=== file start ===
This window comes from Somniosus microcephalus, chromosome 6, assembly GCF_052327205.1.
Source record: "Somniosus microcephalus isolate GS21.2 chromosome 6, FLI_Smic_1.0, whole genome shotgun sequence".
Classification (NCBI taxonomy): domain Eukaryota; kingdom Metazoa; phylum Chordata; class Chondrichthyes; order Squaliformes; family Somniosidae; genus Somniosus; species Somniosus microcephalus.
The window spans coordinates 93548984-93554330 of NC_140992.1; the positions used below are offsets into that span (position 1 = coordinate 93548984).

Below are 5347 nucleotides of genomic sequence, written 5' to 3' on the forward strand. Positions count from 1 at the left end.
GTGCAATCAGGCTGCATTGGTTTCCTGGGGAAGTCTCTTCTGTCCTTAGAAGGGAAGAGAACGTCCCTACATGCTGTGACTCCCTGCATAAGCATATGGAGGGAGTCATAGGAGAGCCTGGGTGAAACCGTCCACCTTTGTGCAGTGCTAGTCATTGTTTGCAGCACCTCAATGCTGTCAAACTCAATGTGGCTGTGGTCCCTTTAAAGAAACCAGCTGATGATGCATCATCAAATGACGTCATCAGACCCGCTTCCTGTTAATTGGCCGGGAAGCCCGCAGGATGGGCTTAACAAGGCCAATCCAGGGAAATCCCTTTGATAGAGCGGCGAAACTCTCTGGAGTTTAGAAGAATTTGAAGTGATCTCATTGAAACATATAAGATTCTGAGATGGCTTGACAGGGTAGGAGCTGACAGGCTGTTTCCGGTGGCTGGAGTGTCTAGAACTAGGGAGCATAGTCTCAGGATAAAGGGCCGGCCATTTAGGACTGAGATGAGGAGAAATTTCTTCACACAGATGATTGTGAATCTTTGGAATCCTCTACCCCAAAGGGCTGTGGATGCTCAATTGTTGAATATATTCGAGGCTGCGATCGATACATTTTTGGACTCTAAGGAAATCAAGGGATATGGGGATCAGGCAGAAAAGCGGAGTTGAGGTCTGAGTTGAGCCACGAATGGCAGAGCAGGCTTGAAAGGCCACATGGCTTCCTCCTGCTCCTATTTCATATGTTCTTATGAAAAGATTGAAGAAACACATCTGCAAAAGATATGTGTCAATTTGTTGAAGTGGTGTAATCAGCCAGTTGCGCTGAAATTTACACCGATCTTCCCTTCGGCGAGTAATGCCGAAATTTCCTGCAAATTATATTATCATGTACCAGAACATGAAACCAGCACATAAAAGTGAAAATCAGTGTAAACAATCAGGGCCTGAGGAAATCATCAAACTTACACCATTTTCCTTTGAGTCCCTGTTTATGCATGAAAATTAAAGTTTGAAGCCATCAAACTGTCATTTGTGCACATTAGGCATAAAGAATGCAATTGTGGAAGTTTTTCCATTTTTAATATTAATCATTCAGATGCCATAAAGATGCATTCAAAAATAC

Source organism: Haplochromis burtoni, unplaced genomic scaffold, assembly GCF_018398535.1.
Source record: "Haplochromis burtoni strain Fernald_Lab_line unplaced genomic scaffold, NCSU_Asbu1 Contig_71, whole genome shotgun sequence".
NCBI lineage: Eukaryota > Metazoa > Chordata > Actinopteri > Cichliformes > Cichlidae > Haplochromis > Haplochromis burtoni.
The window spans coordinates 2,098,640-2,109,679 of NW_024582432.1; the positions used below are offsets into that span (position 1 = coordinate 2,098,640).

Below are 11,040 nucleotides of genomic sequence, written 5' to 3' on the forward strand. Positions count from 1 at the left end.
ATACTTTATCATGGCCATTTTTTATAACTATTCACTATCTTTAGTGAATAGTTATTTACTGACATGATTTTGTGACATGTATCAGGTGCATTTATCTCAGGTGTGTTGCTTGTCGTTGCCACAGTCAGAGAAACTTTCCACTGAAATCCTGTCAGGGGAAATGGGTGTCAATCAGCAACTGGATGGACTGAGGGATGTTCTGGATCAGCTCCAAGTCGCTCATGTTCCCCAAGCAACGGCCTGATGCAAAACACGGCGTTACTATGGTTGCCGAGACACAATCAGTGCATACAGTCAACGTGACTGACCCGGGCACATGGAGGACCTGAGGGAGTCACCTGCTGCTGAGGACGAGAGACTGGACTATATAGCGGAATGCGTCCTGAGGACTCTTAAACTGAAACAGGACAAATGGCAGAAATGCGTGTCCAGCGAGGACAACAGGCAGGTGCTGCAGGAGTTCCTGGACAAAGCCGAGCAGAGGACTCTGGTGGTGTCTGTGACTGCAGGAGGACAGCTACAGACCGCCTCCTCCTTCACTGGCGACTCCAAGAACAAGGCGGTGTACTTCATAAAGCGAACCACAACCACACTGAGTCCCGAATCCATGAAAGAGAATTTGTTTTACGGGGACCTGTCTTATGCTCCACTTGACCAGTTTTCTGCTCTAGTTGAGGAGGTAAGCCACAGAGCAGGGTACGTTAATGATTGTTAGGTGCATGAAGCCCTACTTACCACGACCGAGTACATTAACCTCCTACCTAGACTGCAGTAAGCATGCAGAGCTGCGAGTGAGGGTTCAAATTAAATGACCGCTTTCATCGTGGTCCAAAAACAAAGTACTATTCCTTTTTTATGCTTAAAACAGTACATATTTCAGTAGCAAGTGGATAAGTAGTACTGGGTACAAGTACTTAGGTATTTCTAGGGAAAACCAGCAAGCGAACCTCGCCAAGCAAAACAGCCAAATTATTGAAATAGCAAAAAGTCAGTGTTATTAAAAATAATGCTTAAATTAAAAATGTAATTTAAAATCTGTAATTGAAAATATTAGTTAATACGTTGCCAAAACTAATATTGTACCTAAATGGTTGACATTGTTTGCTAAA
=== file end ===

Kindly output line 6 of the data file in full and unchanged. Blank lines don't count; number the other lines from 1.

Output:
GTGCAATCAGGCTGCATTGGTTTCCTGGGGAAGTCTCTTCTGTCCTTAGAAGGGAAGAGAACGTCCCTACATGCTGTGACTCCCTGCATAAGCATATGGAGGGAGTCATAGGAGAGCCTGGGTGAAACCGTCCACCTTTGTGCAGTGCTAGTCATTGTTTGCAGCACCTCAATGCTGTCAAACTCAATGTGGCTGTGGTCCCTTTAAAGAAACCAGCTGATGATGCATCATCAAATGACGTCATCAGACCCGCTTCCTGTTAATTGGCCGGGAAGCCCGCAGGATGGGCTTAACAAGGCCAATCCAGGGAAATCCCTTTGATAGAGCGGCGAAACTCTCTGGAGTTTAGAAGAATTTGAAGTGATCTCATTGAAACATATAAGATTCTGAGATGGCTTGACAGGGTAGGAGCTGACAGGCTGTTTCCGGTGGCTGGAGTGTCTAGAACTAGGGAGCATAGTCTCAGGATAAAGGGCCGGCCATTTAGGACTGAGATGAGGAGAAATTTCTTCACACAGATGATTGTGAATCTTTGGAATCCTCTACCCCAAAGGGCTGTGGATGCTCAATTGTTGAATATATTCGAGGCTGCGATCGATACATTTTTGGACTCTAAGGAAATCAAGGGATATGGGGATCAGGCAGAAAAGCGGAGTTGAGGTCTGAGTTGAGCCACGAATGGCAGAGCAGGCTTGAAAGGCCACATGGCTTCCTCCTGCTCCTATTTCATATGTTCTTATGAAAAGATTGAAGAAACACATCTGCAAAAGATATGTGTCAATTTGTTGAAGTGGTGTAATCAGCCAGTTGCGCTGAAATTTACACCGATCTTCCCTTCGGCGAGTAATGCCGAAATTTCCTGCAAATTATATTATCATGTACCAGAACATGAAACCAGCACATAAAAGTGAAAATCAGTGTAAACAATCAGGGCCTGAGGAAATCATCAAACTTACACCATTTTCCTTTGAGTCCCTGTTTATGCATGAAAATTAAAGTTTGAAGCCATCAAACTGTCATTTGTGCACATTAGGCATAAAGAATGCAATTGTGGAAGTTTTTCCATTTTTAATATTAATCATTCAGATGCCATAAAGATGCATTCAAAAATAC